Last week, I hit a wall so intense I had to stop and rest.
Here’s the quick backstory.
This spring, I started swimming to get in shape for sea kayaking (fun, right?!). My goal was to feel more confident under water so I could learn to roll a kayak, which I did. Along the way, I discovered I love swimming. So much so that I set a new goal: qualify for a swim meet and compete. With this new goal, I went into training overdrive, and it caught up with me last week. You see, I thought that if I maxed out my training effort, I would get faster quicker. I was wrong. I ended up with an over-use injury. While trying to get to the max, I actually got to the sideline. So, when this article on boosting performance with less effort hit my inbox mid-week, it stopped me in my tracks.
I’ve talked about burnout before, and this article invites a shift in mindset that I believe could be invaluable for leaders committed to high performance and team resiliency. In a nutshell, the idea that maximum effort yields maximum output is false. Counterintuitively, to reach maximum output, you have to REFRAIN from giving maximum effort.
“We can’t fix burnout culture with a wellness app.”
Build in breaks
McKewon’s article is chockful of promising practices. I encourage you to read it all the way through and discover what resonates with you. In the meantime, I want to focus on one notion in particular I think could be helpful for leaders and their teams alike:
Single-minded thought: Take short breaks between meetings
They help cool the brain. And a cool brain thinks better. Here’s what McKewon says and why I think it is so important for leaders to heed.
Many employees still find themselves caught in a repetitive cycle of “Zoom, eat, sleep, repeat,” a pattern that became all too familiar during the pandemic. Undoubtedly, video meetings have become more prevalent than ever before. It is well-established that video conferences can fatigue the mind and body faster than in-person meetings or simple phone calls.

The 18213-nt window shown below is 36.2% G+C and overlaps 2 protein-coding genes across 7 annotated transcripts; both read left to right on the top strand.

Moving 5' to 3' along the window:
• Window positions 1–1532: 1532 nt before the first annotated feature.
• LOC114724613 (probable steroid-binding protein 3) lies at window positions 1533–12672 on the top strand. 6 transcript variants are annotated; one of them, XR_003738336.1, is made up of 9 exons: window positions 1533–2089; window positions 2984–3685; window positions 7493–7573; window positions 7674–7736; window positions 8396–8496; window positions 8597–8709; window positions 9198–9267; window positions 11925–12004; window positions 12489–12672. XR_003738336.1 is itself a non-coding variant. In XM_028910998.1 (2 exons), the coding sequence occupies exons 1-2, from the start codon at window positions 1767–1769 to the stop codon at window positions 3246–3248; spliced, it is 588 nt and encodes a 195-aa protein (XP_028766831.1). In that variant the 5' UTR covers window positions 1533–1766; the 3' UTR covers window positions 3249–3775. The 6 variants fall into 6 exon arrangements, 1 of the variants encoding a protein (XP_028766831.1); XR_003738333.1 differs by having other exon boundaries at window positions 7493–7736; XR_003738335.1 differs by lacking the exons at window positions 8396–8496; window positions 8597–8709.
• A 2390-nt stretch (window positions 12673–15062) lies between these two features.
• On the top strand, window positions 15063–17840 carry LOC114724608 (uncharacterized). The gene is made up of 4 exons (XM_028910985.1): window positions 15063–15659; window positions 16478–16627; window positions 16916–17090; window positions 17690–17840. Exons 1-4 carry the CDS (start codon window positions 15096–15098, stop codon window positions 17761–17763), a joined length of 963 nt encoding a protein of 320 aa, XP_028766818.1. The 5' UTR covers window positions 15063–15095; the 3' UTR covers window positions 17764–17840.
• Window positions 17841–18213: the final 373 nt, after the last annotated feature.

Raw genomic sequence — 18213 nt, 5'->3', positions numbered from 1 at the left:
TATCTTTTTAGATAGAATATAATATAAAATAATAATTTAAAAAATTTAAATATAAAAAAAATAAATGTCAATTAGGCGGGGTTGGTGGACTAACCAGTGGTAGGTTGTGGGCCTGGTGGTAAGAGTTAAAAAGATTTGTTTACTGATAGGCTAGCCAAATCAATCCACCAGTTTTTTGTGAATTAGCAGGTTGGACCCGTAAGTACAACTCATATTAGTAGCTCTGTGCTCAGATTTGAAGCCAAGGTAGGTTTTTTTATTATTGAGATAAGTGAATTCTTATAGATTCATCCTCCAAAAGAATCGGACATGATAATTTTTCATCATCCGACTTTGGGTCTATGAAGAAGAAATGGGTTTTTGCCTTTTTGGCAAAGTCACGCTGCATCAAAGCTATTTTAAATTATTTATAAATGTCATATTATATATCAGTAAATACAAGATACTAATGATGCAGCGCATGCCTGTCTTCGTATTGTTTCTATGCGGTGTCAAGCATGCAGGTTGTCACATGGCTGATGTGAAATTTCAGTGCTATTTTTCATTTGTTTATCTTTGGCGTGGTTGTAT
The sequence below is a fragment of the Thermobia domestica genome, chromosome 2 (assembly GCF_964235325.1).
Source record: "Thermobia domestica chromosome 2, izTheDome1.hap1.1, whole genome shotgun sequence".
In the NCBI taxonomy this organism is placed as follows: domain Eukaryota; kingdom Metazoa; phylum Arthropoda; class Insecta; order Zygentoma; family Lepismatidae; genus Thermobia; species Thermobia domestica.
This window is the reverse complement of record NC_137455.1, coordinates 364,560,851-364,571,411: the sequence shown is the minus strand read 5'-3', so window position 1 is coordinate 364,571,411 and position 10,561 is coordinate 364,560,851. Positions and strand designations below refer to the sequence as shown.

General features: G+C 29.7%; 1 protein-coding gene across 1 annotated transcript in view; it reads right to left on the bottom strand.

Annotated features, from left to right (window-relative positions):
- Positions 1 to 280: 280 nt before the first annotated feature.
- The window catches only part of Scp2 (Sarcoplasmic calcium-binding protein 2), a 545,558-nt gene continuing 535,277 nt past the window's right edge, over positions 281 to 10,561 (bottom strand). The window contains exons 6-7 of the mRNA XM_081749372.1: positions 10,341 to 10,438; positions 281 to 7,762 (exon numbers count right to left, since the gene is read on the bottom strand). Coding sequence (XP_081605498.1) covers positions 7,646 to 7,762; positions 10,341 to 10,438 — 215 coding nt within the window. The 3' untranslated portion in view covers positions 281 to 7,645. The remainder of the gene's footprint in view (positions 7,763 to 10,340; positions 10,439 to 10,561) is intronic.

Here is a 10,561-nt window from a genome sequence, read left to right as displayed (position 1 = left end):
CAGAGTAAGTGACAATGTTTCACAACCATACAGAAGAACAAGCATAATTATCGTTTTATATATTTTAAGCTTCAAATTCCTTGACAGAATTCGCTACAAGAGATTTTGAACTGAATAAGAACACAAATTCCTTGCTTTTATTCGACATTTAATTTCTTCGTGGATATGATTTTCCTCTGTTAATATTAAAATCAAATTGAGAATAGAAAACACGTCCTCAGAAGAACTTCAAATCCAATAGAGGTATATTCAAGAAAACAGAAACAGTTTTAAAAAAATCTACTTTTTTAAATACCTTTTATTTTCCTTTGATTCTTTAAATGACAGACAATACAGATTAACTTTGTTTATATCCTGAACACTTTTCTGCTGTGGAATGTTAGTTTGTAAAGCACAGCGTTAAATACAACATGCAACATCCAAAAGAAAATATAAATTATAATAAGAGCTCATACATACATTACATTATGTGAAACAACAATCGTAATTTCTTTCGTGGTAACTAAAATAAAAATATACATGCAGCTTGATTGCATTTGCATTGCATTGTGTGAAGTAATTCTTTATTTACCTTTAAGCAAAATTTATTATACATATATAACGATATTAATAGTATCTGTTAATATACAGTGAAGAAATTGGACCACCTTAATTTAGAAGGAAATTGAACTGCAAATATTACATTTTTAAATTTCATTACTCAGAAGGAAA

Research conducted by Microsoft’s Human Factors Lab has shed light on the different cognitive processes at play when we incorporate 10-minute breaks between meetings. These short intermissions serve as a crucial buffer against the accumulation of stress, as opposed to the draining effects of consecutive back-to-back meetings, which diminish individuals’ ability to concentrate and actively participate.
The article cites a study with 14 participants who engaged in video meetings while wearing electroencephalogram (EEG) equipment to monitor their brain activity. Each participant experienced two distinct types of meeting sessions. On one day, they participated in four consecutive meetings without any breaks in between, while on another day, they enjoyed the benefit of 10-minute breaks interspersed between meetings. The images that you can see in the full article demonstrate that of the “hot brain” versus the “cool brain” and showed clear differences in beta wave activity, indicating a build-up of stress over time.
By applying the findings from studies like the one conducted by Microsoft’s Human Factors Lab, leaders can create a work environment that promotes better mental health, higher engagement, and improved performance among their teams.
Shifting your mindset and embracing the idea that decreasing effort increases performance is a journey, not a destination. A good first step is to become the kind of manager who ends meetings 10 minutes early. This action helps your team members “cool their jets” so they’re fresh for the next meeting or decision. Your commitment to purposefully manage meetings so they bolster health, well-being, and resiliency will be well met whether with your board or staff team.
Let me know what you think of the article. And good luck creating a more “chill” environment!
PS: I’m excited to invite you to join me for a 90-minute Leader Fitness Workshop on October 17th hosted by our friends at the Colorado Nonprofit Association. Check it out. Hope to see you there!